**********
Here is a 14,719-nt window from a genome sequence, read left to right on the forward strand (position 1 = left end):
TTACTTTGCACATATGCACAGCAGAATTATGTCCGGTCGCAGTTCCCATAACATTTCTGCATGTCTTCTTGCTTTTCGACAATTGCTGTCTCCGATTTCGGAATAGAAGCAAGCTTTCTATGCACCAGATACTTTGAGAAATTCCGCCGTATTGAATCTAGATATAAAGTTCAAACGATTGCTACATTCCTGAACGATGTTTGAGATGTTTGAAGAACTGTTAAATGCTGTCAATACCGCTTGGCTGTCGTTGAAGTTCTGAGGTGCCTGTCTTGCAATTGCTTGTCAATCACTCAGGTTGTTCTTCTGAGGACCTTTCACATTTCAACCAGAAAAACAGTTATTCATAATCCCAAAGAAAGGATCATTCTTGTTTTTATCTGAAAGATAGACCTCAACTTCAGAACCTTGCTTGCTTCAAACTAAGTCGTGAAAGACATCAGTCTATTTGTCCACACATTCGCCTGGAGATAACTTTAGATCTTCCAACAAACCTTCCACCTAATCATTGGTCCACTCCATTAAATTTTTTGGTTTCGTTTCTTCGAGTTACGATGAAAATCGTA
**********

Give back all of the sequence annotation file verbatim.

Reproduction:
Here is a 14,719-nt window from a genome sequence, read left to right on the forward strand (position 1 = left end):
TTACTTTGCACATATGCACAGCAGAATTATGTCCGGTCGCAGTTCCCATAACATTTCTGCATGTCTTCTTGCTTTTCGACAATTGCTGTCTCCGATTTCGGAATAGAAGCAAGCTTTCTATGCACCAGATACTTTGAGAAATTCCGCCGTATTGAATCTAGATATAAAGTTCAAACGATTGCTACATTCCTGAACGATGTTTGAGATGTTTGAAGAACTGTTAAATGCTGTCAATACCGCTTGGCTGTCGTTGAAGTTCTGAGGTGCCTGTCTTGCAATTGCTTGTCAATCACTCAGGTTGTTCTTCTGAGGACCTTTCACATTTCAACCAGAAAAACAGTTATTCATAATCCCAAAGAAAGGATCATTCTTGTTTTTATCTGAAAGATAGACCTCAACTTCAGAACCTTGCTTGCTTCAAACTAAGTCGTGAAAGACATCAGTCTATTTGTCCACACATTCGCCTGGAGATAACTTTAGATCTTCCAACAAACCTTCCACCTAATCATTGGTCCACTCCATTAAATTTTTTGGTTTCGTTTCTTCGAGTTACGATGAAAATCGTA